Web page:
“People with Type 2 diabetes who would like to use a GLP-1 receptor agonist have had no oral options until oral semaglutide, which appears to have similar efficacy to that of the injectable GLP-1s,” said David Rind, MD, ICER’s Chief Medical Officer. “However, oral semaglutide’s estimated net price is much higher than that of the oral SGLT-2 inhibitors like empagliflozin that appear to have similar benefits with fewer common side effects, making SGLT-2 inhibitors a more cost-effective ‘next’ therapy for many people with T2DM. Many patients may require multiple therapies, and clinical experts at our public meeting felt that a large percentage of the eligible patient population that could have benefited from GLP-1 therapy but avoided it because of the need for injections would be interested in trying an oral GLP-1; this could potentially create short-term budgetary challenges for the US health care system.”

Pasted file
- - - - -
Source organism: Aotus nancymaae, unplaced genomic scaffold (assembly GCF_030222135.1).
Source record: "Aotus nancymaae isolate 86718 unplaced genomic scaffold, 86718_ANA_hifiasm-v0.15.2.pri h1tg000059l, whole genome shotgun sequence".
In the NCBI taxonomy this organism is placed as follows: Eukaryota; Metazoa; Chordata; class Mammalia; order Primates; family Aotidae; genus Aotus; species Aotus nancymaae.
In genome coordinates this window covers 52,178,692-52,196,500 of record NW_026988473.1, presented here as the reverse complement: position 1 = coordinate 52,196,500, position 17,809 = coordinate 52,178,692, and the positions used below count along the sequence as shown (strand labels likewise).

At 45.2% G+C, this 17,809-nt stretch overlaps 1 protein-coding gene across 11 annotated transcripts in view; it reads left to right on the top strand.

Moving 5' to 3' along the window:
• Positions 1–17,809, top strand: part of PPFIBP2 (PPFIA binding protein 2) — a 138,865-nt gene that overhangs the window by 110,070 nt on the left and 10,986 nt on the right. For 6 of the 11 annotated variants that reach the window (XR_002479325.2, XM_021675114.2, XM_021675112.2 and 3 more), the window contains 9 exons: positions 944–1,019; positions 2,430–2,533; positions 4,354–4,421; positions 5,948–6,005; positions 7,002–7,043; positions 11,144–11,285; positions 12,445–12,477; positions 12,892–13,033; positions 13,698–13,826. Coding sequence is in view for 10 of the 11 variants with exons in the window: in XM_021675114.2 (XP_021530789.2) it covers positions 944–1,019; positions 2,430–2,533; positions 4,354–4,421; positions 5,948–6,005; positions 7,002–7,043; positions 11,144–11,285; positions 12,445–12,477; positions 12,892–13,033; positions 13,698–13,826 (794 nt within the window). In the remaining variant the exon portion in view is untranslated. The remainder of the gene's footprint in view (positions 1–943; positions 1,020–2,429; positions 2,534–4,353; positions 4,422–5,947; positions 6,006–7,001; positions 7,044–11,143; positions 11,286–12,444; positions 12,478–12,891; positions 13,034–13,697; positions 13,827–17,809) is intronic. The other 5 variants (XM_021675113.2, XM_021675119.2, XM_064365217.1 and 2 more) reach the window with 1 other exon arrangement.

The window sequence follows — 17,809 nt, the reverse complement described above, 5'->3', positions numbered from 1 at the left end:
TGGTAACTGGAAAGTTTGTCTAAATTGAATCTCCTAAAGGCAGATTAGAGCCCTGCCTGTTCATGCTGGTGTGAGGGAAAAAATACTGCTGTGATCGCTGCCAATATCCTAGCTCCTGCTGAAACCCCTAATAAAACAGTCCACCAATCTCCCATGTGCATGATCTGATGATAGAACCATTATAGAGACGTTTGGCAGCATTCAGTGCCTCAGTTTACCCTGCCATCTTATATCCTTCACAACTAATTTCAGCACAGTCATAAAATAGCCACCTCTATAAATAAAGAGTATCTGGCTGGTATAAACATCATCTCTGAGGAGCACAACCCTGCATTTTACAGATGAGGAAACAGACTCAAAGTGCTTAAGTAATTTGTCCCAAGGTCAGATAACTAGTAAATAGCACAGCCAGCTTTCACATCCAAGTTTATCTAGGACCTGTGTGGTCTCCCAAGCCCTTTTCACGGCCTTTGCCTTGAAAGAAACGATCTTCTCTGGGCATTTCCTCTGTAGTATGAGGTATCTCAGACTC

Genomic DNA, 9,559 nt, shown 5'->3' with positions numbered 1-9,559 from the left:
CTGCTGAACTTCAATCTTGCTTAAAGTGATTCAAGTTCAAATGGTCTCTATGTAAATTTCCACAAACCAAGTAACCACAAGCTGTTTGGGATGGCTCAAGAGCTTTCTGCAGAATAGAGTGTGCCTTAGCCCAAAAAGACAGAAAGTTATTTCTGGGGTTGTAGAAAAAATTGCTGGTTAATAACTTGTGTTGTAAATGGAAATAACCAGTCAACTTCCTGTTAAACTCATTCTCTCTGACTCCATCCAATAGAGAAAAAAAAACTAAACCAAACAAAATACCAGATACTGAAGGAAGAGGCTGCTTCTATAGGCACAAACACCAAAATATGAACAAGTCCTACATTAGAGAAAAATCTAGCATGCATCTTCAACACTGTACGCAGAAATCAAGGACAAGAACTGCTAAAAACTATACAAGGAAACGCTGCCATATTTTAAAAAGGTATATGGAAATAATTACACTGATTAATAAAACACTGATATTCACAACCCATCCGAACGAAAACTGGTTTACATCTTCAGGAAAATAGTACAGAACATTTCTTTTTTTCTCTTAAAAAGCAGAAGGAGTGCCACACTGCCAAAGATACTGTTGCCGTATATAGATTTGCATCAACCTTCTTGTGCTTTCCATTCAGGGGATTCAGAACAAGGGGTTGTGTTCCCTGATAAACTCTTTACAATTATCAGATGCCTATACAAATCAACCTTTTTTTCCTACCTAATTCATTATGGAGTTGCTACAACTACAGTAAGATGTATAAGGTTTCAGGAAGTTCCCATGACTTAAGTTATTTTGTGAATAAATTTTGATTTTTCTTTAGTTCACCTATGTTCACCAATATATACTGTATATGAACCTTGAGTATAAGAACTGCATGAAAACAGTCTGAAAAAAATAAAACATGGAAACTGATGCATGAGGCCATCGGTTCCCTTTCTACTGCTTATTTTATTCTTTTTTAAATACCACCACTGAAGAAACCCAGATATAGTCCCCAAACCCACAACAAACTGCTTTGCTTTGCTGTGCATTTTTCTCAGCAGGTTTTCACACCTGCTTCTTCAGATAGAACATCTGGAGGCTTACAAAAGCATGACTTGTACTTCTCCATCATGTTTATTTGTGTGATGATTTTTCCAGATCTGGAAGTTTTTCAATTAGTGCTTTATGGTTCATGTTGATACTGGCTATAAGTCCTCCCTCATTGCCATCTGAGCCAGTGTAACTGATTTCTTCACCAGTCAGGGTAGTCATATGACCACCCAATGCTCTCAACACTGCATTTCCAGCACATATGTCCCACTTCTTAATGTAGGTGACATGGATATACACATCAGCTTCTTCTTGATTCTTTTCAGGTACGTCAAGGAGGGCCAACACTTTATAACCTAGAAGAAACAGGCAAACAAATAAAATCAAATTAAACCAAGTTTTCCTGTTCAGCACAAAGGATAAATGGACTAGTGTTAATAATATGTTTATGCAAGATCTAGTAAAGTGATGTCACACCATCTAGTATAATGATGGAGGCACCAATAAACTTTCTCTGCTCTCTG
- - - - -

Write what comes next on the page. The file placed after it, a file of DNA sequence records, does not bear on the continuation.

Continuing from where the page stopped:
During the meeting, CEPAC members unanimously voted that the evidence was adequate to demonstrate that adding oral semaglutide to ongoing background therapy provides a positive net health benefit, and that this benefit is superior to that provided by adding sitagliptin. However, a majority of the CEPAC found that the evidence did not adequately demonstrate that the net health benefit of adding oral semaglutide was superior to that of adding liraglutide, nor did the evidence adequately distinguish the net health benefit of adding oral semaglutide from that provided by adding empagliflozin.